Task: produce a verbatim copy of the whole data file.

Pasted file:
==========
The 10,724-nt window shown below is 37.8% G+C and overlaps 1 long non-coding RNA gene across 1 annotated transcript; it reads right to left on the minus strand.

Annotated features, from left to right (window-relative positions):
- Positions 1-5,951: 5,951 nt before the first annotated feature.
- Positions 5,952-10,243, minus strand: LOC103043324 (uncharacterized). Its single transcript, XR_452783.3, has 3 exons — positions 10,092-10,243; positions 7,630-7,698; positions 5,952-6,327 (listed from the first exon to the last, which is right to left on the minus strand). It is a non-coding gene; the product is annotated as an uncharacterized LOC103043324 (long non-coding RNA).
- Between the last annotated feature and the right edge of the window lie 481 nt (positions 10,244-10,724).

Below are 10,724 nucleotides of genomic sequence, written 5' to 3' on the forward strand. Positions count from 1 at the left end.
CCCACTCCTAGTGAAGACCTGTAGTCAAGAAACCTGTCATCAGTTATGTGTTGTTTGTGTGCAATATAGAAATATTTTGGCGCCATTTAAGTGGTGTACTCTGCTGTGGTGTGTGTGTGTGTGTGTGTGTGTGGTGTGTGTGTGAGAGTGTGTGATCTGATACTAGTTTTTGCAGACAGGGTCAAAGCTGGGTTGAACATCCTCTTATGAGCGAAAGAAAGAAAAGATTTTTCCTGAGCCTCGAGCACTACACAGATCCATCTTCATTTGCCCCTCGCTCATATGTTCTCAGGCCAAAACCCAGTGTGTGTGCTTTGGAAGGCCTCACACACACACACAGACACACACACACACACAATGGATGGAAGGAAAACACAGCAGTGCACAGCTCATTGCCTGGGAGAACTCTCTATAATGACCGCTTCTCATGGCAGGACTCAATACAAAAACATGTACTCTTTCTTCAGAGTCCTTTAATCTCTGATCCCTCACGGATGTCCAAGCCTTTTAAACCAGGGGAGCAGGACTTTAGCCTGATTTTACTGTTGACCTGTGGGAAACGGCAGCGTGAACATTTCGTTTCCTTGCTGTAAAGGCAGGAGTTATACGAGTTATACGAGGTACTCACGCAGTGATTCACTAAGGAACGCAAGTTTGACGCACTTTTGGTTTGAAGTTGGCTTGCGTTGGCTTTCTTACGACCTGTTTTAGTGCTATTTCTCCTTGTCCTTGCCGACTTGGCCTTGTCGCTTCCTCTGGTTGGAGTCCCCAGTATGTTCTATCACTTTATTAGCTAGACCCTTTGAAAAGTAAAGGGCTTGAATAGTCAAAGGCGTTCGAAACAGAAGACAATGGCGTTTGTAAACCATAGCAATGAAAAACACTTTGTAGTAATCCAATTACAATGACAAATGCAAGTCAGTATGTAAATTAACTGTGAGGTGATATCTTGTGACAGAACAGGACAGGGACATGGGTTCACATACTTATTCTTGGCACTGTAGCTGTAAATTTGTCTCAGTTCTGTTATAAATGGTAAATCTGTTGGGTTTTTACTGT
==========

The 10,724-nt window shown below is 37.8% G+C and overlaps 1 long non-coding RNA gene across 1 annotated transcript; it reads right to left on the minus strand.

Annotated features, from left to right (window-relative positions):
- Positions 1-5,951: 5,951 nt before the first annotated feature.
- Positions 5,952-10,243, minus strand: LOC103043324 (uncharacterized). Its single transcript, XR_452783.3, has 3 exons — positions 10,092-10,243; positions 7,630-7,698; positions 5,952-6,327 (listed from the first exon to the last, which is right to left on the minus strand). It is a non-coding gene; the product is annotated as an uncharacterized LOC103043324 (long non-coding RNA).
- Between the last annotated feature and the right edge of the window lie 481 nt (positions 10,244-10,724).

Below are 10,724 nucleotides of genomic sequence, written 5' to 3' on the forward strand. Positions count from 1 at the left end.
CCCACTCCTAGTGAAGACCTGTAGTCAAGAAACCTGTCATCAGTTATGTGTTGTTTGTGTGCAATATAGAAATATTTTGGCGCCATTTAAGTGGTGTACTCTGCTGTGGTGTGTGTGTGTGTGTGTGTGTGTGGTGTGTGTGTGAGAGTGTGTGATCTGATACTAGTTTTTGCAGACAGGGTCAAAGCTGGGTTGAACATCCTCTTATGAGCGAAAGAAAGAAAAGATTTTTCCTGAGCCTCGAGCACTACACAGATCCATCTTCATTTGCCCCTCGCTCATATGTTCTCAGGCCAAAACCCAGTGTGTGTGCTTTGGAAGGCCTCACACACACACACAGACACACACACACACACAATGGATGGAAGGAAAACACAGCAGTGCACAGCTCATTGCCTGGGAGAACTCTCTATAATGACCGCTTCTCATGGCAGGACTCAATACAAAAACATGTACTCTTTCTTCAGAGTCCTTTAATCTCTGATCCCTCACGGATGTCCAAGCCTTTTAAACCAGGGGAGCAGGACTTTAGCCTGATTTTACTGTTGACCTGTGGGAAACGGCAGCGTGAACATTTCGTTTCCTTGCTGTAAAGGCAGGAGTTATACGAGTTATACGAGGTACTCACGCAGTGATTCACTAAGGAACGCAAGTTTGACGCACTTTTGGTTTGAAGTTGGCTTGCGTTGGCTTTCTTACGACCTGTTTTAGTGCTATTTCTCCTTGTCCTTGCCGACTTGGCCTTGTCGCTTCCTCTGGTTGGAGTCCCCAGTATGTTCTATCACTTTATTAGCTAGACCCTTTGAAAAGTAAAGGGCTTGAATAGTCAAAGGCGTTCGAAACAGAAGACAATGGCGTTTGTAAACCATAGCAATGAAAAACACTTTGTAGTAATCCAATTACAATGACAAATGCAAGTCAGTATGTAAATTAACTGTGAGGTGATATCTTGTGACAGAACAGGACAGGGACATGGGTTCACATACTTATTCTTGGCACTGTAGCTGTAAATTTGTCTCAGTTCTGTTATAAATGGTAAATCTGTTGGGTTTTTACTGT